Utilities clog library progress
January 15. 2013 2:28PM
The Dell Rapids City Council delayed its decision to move utility lines from beneath the Carnegie Public Library into the right of way at the intersection of Orleans Avenue and 6th Street.
As a part of the library renovation and expansion efforts, a quest in its second decade, the city had planned to reroute the underground utilities beneath the roadway, a standard in modern municipal sanitary sewer procedure. However, councilors and members of the public discussed benefits associated with keeping the existing location and encasing the plumbing with steal.
Dell Rapids resident Mark Aspaas, an architect at Architecture, Inc., told the council leaving the utilities where they are could potentially cut $200,000 from project costs, and doing so poses minimal risk to the city’s sanitary sewer or water system if they are encased.
“I would think that this would be a fairly safe way to handle the sanitary sewer,” Aspaas said. “You have a manhole nearby that can be used to clear the sewer if it happened to get clogged under the building. And even if something happened under the building that couldn’t be solved by water jetting or through the manhole, you can dig down on both sides of the building.”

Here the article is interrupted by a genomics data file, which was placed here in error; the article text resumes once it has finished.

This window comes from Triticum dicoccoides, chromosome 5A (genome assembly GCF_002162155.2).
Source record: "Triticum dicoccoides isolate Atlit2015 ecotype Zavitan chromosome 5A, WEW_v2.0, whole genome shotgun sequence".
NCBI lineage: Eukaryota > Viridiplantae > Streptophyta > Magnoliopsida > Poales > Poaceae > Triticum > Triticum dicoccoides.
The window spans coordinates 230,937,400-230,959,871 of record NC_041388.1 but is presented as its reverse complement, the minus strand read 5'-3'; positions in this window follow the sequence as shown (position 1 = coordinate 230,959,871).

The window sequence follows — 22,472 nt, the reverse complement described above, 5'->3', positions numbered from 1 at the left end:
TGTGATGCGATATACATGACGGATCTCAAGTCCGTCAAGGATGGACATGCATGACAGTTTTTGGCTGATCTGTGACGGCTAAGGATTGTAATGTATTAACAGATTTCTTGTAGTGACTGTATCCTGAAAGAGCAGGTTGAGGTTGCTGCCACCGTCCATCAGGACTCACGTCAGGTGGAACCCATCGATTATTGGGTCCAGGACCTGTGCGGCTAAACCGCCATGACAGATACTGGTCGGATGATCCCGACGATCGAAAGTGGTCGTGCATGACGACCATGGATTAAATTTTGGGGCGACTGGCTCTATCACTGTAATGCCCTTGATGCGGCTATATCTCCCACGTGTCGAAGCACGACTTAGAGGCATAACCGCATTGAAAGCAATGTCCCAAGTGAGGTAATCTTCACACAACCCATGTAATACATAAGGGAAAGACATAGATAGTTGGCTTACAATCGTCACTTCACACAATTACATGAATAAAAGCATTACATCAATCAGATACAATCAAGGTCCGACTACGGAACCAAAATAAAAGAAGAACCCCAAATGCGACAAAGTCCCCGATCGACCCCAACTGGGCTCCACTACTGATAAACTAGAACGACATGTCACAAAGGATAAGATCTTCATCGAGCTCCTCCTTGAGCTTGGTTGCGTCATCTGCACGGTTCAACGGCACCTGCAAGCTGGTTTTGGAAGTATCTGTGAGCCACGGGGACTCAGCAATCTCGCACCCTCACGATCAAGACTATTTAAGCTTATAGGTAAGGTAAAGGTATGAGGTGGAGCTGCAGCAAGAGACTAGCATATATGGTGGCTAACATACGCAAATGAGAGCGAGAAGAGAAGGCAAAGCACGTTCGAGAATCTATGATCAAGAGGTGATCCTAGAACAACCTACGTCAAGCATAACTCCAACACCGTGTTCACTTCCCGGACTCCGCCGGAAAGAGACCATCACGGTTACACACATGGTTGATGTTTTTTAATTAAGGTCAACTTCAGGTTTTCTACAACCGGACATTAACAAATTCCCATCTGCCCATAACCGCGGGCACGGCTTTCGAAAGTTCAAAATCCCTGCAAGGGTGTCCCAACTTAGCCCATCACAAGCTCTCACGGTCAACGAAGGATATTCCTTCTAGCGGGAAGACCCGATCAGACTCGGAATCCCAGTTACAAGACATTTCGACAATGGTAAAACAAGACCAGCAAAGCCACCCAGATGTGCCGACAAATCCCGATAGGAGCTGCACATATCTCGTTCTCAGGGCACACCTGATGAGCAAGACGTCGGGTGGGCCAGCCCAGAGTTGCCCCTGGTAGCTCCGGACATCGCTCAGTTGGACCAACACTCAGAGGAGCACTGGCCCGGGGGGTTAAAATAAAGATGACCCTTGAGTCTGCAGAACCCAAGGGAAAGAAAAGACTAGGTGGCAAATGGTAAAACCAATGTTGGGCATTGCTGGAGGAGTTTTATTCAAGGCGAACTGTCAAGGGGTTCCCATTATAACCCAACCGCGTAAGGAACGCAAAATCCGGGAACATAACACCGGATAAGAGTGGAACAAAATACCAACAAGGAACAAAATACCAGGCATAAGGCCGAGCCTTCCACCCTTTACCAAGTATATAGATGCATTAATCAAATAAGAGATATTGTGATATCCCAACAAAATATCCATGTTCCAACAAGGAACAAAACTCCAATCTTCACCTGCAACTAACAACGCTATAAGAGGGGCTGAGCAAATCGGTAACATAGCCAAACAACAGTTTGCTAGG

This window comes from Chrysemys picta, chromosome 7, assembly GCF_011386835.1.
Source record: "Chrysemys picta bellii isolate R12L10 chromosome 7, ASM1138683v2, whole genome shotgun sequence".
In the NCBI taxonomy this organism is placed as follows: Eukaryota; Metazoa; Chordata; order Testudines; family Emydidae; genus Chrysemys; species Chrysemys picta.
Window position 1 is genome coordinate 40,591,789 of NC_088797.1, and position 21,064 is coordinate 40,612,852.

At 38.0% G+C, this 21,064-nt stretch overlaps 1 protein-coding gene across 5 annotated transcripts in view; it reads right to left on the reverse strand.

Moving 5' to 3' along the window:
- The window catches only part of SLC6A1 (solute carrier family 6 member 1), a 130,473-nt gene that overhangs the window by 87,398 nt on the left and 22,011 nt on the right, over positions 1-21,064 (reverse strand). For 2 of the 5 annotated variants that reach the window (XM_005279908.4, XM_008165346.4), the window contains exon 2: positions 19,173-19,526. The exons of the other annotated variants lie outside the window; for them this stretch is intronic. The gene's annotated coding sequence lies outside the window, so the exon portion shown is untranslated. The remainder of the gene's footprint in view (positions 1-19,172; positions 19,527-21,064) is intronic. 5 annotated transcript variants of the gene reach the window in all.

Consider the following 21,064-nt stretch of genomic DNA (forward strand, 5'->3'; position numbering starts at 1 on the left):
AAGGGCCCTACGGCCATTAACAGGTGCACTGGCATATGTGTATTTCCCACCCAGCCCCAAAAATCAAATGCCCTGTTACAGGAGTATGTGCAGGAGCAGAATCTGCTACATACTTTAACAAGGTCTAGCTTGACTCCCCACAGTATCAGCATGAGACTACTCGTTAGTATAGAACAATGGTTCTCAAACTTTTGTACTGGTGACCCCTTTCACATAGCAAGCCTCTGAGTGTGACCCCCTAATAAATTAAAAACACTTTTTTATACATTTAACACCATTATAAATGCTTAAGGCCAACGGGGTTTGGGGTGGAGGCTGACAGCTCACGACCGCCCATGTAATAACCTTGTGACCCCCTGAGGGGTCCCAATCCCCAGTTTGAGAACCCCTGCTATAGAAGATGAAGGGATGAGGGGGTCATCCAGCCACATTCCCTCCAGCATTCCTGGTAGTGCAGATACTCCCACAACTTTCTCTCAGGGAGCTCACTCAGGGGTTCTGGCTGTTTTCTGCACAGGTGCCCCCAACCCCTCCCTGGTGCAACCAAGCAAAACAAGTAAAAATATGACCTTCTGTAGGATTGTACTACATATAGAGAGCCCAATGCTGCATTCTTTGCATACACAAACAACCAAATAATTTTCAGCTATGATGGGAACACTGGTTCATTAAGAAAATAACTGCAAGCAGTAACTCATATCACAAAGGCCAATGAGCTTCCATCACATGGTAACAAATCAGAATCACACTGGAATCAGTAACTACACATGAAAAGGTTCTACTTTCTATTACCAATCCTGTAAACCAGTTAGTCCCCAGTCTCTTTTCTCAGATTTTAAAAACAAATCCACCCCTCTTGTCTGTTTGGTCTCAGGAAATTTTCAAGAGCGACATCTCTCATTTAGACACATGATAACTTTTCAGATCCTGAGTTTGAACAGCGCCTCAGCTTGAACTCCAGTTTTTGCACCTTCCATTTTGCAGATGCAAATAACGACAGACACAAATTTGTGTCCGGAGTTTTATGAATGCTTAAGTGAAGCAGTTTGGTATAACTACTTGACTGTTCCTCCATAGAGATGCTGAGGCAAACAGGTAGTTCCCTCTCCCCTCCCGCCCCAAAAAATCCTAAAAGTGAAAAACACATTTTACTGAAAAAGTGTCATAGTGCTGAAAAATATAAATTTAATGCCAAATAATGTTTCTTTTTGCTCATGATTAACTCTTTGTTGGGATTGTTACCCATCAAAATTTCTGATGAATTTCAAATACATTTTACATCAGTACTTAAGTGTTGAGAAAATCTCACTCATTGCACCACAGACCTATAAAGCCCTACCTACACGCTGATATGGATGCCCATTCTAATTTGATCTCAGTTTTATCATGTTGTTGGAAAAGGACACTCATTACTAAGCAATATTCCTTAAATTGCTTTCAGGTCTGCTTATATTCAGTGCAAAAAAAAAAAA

Moving the plumbing into right of way is expected to cost $300,000 to $350,000.
The concern for city administration is liability. Dell Rapids City Administrator Justin Weiland agreed encasing the existing lines would save money, but it can’t be known if the city will still own property in 50 to 60 years, the approximate lifespan of an encased sanitary sewer.
Public utilities beneath private property should be avoided, he said.
Because funding the project has been a challenge – since the library board began pursuing the project about a dozen years ago, about $1 million of the $1.6 million needed has been generated– saving $200,000 would free up much needed funds, Aspaas said.
“This would be something that would get project positively moving forward. It would show cooperation between the city council and the library to endorse this project,” he said.
The $1.6 million includes the cost of moving utilities into the right of way.
Councilors suggested rather than going against the recommendation of city engineers and administration, the board should go back to the drawing board and see if cost saving can be found by reconfiguring the proposed building layout.
“If we can make some compromises there, we might be able to compromise on some other things and get things pushed through before too long,” said Councilor Jim Rueckert.
But Library Director Deb Huska said the plans drawn up are already barebones, and because the project relies on a $486,000 grant from the federal government mandating handicap accessibility, the added space of the new library doesn’t result in more space library for content.
“We really aren’t gaining a lot of space for books. We have that building down to what will allow us to maintain what we have,” she said, referring to the requirement that isles be widened in the new facility. “So if you cut back, you’re really making it smaller. That’s not moving forward.”
Huska said progress for the project has been at a standstill of late and the more time that goes by between action the greater the risk of losing the supporters the library project does have.
The council voted to delay action, instructing the board to come up with different cost saving scenarios for the council to consider.